Brian Rudman
Brian Rudman is a Herald columnist looking at Auckland and national issues

Brian Rudman: Is central Auckland any place for a herd of elephants?

Burma with one of Auckland Zoo's elephant keepers, Andrew Coers. File photo / Herald on Sunday
Burma with one of Auckland Zoo's elephant keepers, Andrew Coers. File photo / Herald on Sunday

The Auckland City Council seems determined to go out of existence with a roar, or a bellow, or whatever it is that elephants do.

Many years ago now, I filled in time on a stopover in Nairobi by visiting a game reserve on the fringes of the urban spread. Now Auckland's city fathers and mothers seem determined to go one better, and install a herd of elephants in inner-city Western Springs Park.

They're backing Auckland Zoo's plans to import nine buddies to cheer up lonely Burma, the zoo's sole elephant since the death of Kashin last August.

The problem is, elephants need space, which the zoo doesn't have, so its solution is to purloin 22,000sq m of adjacent parkland and set up a new elephant cow area of 13,400sq m, and a separate "bull" area of 7100sq m. This is on top of the 1550sq m Burma currently calls home.

Now I'm the first to admit that a zoo without elephants isn't a real zoo.

As a kid, a trip to the zoo was about riding Jamuna. Just as visiting the museum was running around the echoing passageway until you found Rajah, Jamuna's stuffed predecessor. He's still a firm favourite with the kids, apparently, loving his moulting hide as much as any threadbare teddy bear.

Zoo director Jonathan Wilcken acknowledges this pulling power in a February 2009 report to councillors.

"Elephants attract enormous public interest and empathy." He said phasing elephants out of the zoo's collection would involve significant costs, and that "replacing the exhibit value of elephants would require a species of equivalent flagship status".

Gorillas were his suggested substitute. "Without such a flagship species, the zoo could see some erosion of public interest ..."

That said, 10 elephants does seem a little excessive. Especially when it means an initial investment of around $13 million and a big bite out of the popular, well-used Western Springs lakeside park. If the February 2009 plans are followed, the new cow enclosure will occupy the bush-covered area over the back fence of the residents of West View Rd, while the bull elephants will have their own space closer to the lake.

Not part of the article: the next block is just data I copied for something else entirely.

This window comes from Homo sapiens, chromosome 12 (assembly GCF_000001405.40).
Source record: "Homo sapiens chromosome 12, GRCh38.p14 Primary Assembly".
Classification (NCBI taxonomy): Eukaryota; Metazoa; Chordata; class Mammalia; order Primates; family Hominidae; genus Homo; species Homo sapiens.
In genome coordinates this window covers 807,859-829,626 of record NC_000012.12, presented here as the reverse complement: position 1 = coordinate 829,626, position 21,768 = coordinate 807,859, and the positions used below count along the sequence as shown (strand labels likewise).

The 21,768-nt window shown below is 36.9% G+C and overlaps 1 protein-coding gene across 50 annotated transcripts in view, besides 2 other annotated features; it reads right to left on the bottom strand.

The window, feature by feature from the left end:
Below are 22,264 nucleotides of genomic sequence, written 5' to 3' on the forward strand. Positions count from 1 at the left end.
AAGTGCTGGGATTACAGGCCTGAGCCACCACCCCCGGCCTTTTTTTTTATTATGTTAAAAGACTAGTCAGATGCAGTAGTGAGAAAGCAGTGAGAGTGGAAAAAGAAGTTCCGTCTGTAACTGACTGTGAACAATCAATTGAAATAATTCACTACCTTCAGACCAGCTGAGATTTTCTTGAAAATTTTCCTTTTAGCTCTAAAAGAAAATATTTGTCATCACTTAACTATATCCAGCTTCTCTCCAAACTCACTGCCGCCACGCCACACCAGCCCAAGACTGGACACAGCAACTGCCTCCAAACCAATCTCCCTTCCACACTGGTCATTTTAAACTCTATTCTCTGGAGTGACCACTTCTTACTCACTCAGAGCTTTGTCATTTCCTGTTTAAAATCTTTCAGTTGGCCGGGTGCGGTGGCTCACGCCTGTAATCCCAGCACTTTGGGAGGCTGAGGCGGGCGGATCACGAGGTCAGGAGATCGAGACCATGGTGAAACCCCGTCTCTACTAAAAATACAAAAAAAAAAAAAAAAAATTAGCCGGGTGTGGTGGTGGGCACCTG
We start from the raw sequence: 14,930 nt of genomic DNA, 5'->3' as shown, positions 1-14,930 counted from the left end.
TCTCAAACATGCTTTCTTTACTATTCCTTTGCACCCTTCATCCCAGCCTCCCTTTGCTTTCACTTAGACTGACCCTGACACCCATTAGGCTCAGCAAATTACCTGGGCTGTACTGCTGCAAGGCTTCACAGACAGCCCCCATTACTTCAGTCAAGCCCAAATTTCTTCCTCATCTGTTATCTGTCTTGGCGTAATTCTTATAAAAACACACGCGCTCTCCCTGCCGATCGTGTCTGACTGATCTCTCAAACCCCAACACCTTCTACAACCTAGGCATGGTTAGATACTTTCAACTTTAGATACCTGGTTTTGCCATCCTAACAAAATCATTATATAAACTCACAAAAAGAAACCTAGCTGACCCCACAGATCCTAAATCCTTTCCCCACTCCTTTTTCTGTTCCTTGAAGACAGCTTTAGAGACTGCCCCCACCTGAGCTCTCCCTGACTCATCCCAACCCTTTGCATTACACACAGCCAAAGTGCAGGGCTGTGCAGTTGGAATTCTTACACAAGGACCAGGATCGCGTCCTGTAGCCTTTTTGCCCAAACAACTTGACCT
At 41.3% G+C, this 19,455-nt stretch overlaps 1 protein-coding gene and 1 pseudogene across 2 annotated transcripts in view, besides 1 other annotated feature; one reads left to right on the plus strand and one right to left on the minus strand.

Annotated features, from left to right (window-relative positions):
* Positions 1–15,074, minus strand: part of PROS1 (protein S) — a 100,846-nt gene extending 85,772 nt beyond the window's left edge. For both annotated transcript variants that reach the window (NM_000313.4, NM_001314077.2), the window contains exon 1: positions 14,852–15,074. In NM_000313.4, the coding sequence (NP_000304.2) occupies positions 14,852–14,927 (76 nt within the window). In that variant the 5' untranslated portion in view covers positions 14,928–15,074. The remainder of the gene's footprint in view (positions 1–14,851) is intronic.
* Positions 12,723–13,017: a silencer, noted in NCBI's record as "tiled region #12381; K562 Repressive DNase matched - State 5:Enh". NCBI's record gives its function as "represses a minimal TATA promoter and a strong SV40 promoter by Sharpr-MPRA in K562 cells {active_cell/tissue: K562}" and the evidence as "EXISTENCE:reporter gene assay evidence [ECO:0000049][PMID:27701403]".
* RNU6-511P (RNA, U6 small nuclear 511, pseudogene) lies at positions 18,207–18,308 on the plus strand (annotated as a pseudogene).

Which raises the question: should a popular, well-used park (Pasifika Festival, Speedway, pop concerts) have to give up part of its territory to a herd of imported elephants? No doubt, for many, a family expedition to the lake to feed the ducks will be enhanced by the possibility of spotting a nosy bull elephant waving his trunk over the fence in the distance. But conversely, what will the elephants make of a loud concert, or the roar of speedway?

The latest report by council officers rejects setting up a green-fields elephant exhibition elsewhere in the region, citing the expense of duplicating infrastructure and visitor facilities leading "to a dilution of visitor experience [and] a loss of revenue for the zoo".

That presumably rules out the nearby Meola Reef Reserve ex-tip site which, bounded by water on three sides, seems an ideal roaming wilderness.

Back in March last year, when this proposal first surfaced, I did suggest that given the opposition by Ngati Whatua to erecting the homeless Wind Tree sculpture, which once graced downtown Queen Elizabeth Square, in the Western Springs lake, on the grounds the stainless-steel foundation poles might upset the resident eel population, a herd of elephants tramping around the local bush was hardly going to be welcomed by tangata whenua.

Animal rights groups are not going to be pleased either, even if the herd is to be sourced from captive or zoo-bred stock anyway. I'm not a great fan of zoos. I don't like seeing great cats and birds in cages.

And as a kid, the mentally disturbed polar bear that once disgraced Auckland Zoo, shaking its head back and forth endlessly while astride a dirty white slab of concrete "ice", tended to cancel out the pleasure of renewing one's acquaintance with Jamuna.

Accepting that Burma needs a herd of mates, and a large space to wander, is a sign of how much attitudes have changed for the better.

But that still leaves the dilemma, in this day and age: is Western Springs in the centre of urban Auckland, or for that matter anywhere in New Zealand, an appropriate home for a herd of Asian elephants.

- NZ Herald

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